Vol I No. 7
Daily Thought

Palm Sunday

by William J. Martin

And he answered him to never a word; insomuch that the governor marvelled greatly. (St. Matthew 27. 19)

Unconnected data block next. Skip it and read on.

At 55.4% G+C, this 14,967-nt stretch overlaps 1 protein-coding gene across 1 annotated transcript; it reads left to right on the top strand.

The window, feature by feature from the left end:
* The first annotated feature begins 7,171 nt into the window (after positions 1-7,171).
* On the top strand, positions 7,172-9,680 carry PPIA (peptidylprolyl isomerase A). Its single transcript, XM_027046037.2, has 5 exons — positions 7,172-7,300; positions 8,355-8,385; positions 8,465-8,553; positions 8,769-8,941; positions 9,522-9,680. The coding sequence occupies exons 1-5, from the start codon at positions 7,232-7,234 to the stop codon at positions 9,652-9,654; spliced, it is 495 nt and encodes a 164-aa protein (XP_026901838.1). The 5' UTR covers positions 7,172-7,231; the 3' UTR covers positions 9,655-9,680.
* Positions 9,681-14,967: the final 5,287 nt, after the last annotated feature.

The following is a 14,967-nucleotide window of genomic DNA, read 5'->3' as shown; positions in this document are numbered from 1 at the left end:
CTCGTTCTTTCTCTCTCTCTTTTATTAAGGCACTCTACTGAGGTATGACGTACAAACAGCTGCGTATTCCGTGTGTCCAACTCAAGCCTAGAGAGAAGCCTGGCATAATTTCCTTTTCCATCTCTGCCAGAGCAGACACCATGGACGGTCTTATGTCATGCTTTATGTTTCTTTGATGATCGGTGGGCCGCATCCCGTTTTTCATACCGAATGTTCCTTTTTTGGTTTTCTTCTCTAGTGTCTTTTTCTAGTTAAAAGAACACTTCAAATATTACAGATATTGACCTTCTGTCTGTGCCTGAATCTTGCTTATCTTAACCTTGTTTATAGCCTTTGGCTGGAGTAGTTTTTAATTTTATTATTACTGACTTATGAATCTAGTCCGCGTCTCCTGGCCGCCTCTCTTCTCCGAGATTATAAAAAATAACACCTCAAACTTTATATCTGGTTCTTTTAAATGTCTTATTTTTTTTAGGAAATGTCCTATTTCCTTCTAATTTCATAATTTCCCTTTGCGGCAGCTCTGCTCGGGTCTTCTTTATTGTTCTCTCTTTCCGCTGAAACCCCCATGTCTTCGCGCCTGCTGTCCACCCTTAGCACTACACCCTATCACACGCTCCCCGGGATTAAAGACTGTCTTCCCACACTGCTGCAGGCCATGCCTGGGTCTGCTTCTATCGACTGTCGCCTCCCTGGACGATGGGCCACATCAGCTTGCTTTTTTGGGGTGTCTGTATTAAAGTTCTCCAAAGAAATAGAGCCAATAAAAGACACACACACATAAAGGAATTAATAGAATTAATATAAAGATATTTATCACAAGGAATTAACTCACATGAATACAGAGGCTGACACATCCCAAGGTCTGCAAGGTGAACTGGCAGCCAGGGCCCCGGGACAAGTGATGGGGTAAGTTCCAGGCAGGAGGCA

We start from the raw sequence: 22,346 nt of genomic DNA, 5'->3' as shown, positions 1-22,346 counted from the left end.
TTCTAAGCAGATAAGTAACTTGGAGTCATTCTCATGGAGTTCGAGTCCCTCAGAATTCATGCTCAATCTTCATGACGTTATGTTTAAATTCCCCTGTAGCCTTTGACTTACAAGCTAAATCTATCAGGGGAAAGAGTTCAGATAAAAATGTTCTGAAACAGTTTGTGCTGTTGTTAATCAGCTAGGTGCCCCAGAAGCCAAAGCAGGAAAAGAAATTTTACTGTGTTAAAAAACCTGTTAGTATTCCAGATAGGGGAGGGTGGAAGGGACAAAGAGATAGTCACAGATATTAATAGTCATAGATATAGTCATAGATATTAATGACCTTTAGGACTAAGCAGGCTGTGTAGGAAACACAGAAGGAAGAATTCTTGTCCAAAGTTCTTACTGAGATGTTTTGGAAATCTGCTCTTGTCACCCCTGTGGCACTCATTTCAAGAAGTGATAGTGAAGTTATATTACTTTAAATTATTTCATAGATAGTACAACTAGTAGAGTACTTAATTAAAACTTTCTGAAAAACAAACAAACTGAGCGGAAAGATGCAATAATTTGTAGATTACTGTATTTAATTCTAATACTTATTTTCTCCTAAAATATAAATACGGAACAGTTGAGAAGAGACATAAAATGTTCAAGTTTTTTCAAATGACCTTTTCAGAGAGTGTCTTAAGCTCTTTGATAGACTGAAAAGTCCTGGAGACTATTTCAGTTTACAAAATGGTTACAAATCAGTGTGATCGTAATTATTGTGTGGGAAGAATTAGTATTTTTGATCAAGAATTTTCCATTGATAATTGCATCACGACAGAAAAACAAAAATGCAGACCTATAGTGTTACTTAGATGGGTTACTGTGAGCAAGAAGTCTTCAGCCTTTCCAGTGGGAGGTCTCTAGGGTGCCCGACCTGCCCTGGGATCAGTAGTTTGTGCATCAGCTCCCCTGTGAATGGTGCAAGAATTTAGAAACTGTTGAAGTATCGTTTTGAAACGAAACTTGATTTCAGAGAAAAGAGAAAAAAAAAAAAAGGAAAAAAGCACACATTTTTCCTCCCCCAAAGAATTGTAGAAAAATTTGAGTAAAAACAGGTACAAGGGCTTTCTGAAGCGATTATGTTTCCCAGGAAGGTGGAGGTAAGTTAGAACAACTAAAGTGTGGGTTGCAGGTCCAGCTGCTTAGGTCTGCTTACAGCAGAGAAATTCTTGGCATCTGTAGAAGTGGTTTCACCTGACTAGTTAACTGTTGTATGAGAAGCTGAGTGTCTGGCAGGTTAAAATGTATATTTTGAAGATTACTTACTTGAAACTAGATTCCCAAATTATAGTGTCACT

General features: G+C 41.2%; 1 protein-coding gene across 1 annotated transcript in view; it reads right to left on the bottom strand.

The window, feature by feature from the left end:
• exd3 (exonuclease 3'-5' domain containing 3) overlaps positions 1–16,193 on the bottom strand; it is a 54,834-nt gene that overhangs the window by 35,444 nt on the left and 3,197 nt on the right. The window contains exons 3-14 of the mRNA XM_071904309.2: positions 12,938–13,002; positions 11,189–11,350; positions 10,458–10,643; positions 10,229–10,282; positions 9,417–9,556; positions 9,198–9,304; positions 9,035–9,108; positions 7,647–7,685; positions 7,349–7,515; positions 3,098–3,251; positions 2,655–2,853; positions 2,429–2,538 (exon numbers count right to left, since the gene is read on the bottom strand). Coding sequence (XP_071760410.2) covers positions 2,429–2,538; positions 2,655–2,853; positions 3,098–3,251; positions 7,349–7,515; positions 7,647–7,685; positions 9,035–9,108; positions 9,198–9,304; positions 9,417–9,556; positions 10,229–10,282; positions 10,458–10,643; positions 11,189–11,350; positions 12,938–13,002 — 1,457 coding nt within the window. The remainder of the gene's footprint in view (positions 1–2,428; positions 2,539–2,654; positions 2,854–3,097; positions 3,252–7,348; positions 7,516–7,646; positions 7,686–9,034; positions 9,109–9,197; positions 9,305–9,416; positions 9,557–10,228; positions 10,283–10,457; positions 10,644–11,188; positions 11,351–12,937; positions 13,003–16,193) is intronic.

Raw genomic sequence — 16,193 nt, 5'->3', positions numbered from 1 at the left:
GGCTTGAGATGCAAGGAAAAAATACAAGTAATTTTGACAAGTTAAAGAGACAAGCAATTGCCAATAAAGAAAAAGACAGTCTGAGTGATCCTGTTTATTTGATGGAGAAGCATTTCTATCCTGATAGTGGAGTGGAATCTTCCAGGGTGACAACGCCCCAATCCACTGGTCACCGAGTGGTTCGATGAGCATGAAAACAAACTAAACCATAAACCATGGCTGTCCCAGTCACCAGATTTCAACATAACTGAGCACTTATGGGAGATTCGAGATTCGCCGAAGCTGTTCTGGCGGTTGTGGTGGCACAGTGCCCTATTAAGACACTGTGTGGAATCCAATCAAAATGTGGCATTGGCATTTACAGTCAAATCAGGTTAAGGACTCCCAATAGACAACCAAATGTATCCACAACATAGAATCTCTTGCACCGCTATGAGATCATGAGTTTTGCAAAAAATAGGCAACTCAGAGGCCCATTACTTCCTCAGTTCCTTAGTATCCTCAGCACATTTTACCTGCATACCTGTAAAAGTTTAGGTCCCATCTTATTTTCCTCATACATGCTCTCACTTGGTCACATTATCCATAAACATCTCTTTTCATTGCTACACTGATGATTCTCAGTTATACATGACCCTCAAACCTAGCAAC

There is a good deal of silence that is meant to surround us as a response to the Passion and Crucifixion of the Son of God during Holy Week. Holy Week has been set aside from the time of the early Church to ponder our Lord’s suffering in silence and stillness. If we approach this time with a determined silence and stillness, we will, no doubt, find that it assaults and confounds our human reason, as it tears and wrenches the human heart from the fulfillment of its usual desire. But if we sustain the stillness, and with a silent mind ponder the unfolding drama of Holy Week, a reassuring blanket of divine quiet might begin to warm the soul this week, enveloping it with the Word that desires to be made flesh in us so that we might journey with Jesus from death to new life.